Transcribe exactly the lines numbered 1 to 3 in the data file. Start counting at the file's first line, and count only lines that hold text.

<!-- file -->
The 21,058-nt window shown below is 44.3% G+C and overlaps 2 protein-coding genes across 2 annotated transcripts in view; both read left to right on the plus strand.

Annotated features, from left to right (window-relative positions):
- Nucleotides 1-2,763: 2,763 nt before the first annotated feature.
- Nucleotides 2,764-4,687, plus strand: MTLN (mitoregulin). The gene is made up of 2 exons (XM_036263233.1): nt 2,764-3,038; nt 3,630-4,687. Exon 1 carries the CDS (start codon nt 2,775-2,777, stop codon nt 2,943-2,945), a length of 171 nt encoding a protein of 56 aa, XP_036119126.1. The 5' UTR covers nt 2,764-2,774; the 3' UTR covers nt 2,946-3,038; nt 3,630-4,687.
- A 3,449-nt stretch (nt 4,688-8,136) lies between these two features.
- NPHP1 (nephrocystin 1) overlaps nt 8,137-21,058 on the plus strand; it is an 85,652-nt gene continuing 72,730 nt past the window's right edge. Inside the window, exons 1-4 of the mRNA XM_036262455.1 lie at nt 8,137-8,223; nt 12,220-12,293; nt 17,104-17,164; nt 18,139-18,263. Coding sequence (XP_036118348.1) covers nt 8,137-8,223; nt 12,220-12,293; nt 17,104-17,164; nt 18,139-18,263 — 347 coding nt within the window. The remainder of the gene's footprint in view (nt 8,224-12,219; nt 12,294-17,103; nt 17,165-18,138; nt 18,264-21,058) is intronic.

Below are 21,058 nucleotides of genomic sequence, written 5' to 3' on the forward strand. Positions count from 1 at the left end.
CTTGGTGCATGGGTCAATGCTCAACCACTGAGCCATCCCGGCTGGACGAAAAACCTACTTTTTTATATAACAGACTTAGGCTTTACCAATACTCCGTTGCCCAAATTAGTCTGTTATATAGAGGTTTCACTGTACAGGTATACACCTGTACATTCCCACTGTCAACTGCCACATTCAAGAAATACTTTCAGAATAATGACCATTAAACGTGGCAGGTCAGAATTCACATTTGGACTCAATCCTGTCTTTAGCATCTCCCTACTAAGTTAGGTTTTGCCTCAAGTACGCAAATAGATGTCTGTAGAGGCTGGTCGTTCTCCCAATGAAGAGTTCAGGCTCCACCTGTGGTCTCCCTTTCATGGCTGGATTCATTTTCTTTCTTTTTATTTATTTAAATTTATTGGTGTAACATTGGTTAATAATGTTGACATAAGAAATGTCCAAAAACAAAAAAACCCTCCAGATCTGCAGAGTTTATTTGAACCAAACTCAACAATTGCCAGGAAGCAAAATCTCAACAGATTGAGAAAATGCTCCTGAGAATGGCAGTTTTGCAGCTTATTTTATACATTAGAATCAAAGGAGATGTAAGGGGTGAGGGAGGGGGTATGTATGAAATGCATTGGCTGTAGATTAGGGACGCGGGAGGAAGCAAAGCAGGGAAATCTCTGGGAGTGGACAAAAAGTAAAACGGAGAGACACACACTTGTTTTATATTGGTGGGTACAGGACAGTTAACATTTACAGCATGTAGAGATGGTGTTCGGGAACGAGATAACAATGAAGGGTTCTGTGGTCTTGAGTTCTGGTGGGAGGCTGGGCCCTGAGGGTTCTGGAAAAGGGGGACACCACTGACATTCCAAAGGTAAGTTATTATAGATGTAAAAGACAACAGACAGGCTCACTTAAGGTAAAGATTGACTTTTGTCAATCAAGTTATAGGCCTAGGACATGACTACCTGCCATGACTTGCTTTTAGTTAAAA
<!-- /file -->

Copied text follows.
The 21,058-nt window shown below is 44.3% G+C and overlaps 2 protein-coding genes across 2 annotated transcripts in view; both read left to right on the plus strand.

Annotated features, from left to right (window-relative positions):
- Nucleotides 1-2,763: 2,763 nt before the first annotated feature.